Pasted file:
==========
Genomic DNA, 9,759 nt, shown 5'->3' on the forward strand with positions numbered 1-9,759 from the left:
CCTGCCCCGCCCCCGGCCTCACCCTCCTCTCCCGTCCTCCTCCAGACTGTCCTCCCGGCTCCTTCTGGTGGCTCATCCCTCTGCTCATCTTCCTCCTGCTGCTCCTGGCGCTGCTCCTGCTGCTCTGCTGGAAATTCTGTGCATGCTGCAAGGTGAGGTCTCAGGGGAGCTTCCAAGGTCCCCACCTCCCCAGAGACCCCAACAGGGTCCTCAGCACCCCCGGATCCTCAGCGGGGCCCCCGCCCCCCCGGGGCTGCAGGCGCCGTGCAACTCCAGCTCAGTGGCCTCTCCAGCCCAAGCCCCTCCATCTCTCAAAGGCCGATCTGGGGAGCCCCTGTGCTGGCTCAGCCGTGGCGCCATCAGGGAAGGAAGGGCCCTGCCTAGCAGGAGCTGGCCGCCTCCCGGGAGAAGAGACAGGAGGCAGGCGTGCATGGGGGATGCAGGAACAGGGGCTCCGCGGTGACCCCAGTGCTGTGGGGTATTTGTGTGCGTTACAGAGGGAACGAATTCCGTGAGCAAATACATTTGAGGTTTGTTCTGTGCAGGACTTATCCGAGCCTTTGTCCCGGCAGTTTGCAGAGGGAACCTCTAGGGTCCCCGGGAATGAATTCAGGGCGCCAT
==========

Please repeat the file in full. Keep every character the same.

Genomic DNA, 9,759 nt, shown 5'->3' on the forward strand with positions numbered 1-9,759 from the left:
CCTGCCCCGCCCCCGGCCTCACCCTCCTCTCCCGTCCTCCTCCAGACTGTCCTCCCGGCTCCTTCTGGTGGCTCATCCCTCTGCTCATCTTCCTCCTGCTGCTCCTGGCGCTGCTCCTGCTGCTCTGCTGGAAATTCTGTGCATGCTGCAAGGTGAGGTCTCAGGGGAGCTTCCAAGGTCCCCACCTCCCCAGAGACCCCAACAGGGTCCTCAGCACCCCCGGATCCTCAGCGGGGCCCCCGCCCCCCCGGGGCTGCAGGCGCCGTGCAACTCCAGCTCAGTGGCCTCTCCAGCCCAAGCCCCTCCATCTCTCAAAGGCCGATCTGGGGAGCCCCTGTGCTGGCTCAGCCGTGGCGCCATCAGGGAAGGAAGGGCCCTGCCTAGCAGGAGCTGGCCGCCTCCCGGGAGAAGAGACAGGAGGCAGGCGTGCATGGGGGATGCAGGAACAGGGGCTCCGCGGTGACCCCAGTGCTGTGGGGTATTTGTGTGCGTTACAGAGGGAACGAATTCCGTGAGCAAATACATTTGAGGTTTGTTCTGTGCAGGACTTATCCGAGCCTTTGTCCCGGCAGTTTGCAGAGGGAACCTCTAGGGTCCCCGGGAATGAATTCAGGGCGCCAT